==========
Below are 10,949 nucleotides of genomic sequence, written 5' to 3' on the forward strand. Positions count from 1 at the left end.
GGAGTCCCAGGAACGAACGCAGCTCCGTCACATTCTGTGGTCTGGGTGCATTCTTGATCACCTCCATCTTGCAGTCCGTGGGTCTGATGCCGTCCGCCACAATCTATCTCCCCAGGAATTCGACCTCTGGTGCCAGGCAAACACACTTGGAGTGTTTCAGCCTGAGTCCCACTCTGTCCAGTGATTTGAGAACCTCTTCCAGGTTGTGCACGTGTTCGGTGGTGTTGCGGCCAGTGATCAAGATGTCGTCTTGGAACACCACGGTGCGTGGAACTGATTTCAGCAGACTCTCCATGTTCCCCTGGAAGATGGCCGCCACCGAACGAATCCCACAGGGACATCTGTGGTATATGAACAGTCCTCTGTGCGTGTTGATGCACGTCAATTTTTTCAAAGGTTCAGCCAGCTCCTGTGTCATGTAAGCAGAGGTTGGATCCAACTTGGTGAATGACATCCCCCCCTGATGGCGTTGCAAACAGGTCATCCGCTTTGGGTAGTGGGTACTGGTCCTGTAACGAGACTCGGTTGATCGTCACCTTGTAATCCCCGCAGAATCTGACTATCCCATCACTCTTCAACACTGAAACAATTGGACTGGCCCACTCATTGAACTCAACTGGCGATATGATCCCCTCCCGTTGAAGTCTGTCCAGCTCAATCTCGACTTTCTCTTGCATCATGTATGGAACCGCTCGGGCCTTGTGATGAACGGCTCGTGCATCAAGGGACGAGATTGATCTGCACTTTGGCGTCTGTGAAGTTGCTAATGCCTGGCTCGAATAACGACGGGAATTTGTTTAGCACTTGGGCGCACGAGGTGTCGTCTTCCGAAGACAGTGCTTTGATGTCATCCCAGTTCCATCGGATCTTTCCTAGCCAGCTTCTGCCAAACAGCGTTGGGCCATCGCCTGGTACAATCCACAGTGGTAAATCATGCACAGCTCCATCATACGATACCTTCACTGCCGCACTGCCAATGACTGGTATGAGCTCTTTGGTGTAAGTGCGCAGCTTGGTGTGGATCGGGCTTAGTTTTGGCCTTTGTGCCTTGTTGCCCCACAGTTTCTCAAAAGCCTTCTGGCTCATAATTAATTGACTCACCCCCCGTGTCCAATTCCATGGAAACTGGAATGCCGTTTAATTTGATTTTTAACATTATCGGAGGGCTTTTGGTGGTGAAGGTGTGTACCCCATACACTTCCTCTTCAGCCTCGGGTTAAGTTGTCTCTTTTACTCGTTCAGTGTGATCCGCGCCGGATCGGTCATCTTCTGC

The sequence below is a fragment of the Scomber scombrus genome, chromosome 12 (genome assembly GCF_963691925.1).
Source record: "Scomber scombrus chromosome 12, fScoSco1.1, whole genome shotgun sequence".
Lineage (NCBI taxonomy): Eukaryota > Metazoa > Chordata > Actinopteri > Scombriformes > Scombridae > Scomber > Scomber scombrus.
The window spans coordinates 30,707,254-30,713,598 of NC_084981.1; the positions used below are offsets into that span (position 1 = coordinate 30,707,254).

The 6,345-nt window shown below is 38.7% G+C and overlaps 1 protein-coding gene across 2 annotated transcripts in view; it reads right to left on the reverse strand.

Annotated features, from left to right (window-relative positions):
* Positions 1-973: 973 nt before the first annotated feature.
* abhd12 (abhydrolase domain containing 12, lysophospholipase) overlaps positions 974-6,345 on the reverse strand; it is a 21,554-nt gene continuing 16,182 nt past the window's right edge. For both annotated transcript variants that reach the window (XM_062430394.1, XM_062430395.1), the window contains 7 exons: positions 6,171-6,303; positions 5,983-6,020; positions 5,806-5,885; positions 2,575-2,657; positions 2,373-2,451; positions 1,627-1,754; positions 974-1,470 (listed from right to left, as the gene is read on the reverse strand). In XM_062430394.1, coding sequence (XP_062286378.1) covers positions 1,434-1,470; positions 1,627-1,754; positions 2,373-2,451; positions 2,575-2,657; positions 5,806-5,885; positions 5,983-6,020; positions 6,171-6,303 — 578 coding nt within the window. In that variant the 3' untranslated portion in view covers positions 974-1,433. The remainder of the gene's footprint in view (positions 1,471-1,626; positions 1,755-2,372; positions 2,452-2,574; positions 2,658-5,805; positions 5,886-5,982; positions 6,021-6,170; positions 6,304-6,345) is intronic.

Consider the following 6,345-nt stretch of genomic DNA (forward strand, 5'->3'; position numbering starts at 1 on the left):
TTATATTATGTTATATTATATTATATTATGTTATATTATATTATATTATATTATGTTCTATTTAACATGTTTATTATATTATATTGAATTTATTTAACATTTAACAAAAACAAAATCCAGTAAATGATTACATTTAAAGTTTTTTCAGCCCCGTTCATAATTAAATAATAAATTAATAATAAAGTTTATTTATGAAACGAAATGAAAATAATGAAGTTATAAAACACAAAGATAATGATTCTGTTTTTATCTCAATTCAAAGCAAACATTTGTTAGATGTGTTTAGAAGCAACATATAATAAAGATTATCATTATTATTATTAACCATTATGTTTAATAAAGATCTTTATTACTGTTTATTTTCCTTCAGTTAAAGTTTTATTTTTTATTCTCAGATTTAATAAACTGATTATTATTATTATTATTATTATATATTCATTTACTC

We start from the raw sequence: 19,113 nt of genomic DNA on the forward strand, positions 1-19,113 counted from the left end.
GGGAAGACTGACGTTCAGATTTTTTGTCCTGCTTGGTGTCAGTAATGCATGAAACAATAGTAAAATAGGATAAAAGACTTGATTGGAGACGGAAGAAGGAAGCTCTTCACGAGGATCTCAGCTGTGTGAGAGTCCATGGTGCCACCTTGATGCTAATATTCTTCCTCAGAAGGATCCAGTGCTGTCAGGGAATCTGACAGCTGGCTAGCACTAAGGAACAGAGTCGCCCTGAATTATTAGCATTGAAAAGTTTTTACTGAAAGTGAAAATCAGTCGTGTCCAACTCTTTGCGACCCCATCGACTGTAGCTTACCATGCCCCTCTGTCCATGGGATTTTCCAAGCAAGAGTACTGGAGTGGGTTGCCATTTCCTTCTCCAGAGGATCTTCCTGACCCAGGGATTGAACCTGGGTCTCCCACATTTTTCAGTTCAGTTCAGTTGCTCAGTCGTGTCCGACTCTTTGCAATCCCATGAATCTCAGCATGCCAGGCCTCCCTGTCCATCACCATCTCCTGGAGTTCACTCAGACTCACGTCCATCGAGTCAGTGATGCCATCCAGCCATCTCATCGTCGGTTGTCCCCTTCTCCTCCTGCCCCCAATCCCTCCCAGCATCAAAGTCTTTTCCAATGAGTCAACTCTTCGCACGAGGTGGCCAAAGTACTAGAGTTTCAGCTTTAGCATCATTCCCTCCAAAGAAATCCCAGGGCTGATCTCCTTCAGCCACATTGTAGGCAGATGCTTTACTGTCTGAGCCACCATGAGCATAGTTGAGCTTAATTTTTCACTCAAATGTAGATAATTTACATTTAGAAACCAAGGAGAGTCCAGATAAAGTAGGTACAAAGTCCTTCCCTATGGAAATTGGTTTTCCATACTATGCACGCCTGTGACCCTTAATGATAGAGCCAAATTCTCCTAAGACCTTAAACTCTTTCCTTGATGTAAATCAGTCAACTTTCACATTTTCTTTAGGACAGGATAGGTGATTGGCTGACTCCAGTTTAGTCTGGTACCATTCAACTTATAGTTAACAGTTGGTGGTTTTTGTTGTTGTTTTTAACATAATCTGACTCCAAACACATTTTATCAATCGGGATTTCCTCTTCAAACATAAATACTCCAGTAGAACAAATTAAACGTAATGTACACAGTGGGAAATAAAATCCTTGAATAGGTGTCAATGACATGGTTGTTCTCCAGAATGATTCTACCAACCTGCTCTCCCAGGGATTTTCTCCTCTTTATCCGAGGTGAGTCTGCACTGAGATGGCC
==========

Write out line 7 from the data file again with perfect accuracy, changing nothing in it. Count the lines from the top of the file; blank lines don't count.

The 6,345-nt window shown below is 38.7% G+C and overlaps 1 protein-coding gene across 2 annotated transcripts in view; it reads right to left on the reverse strand.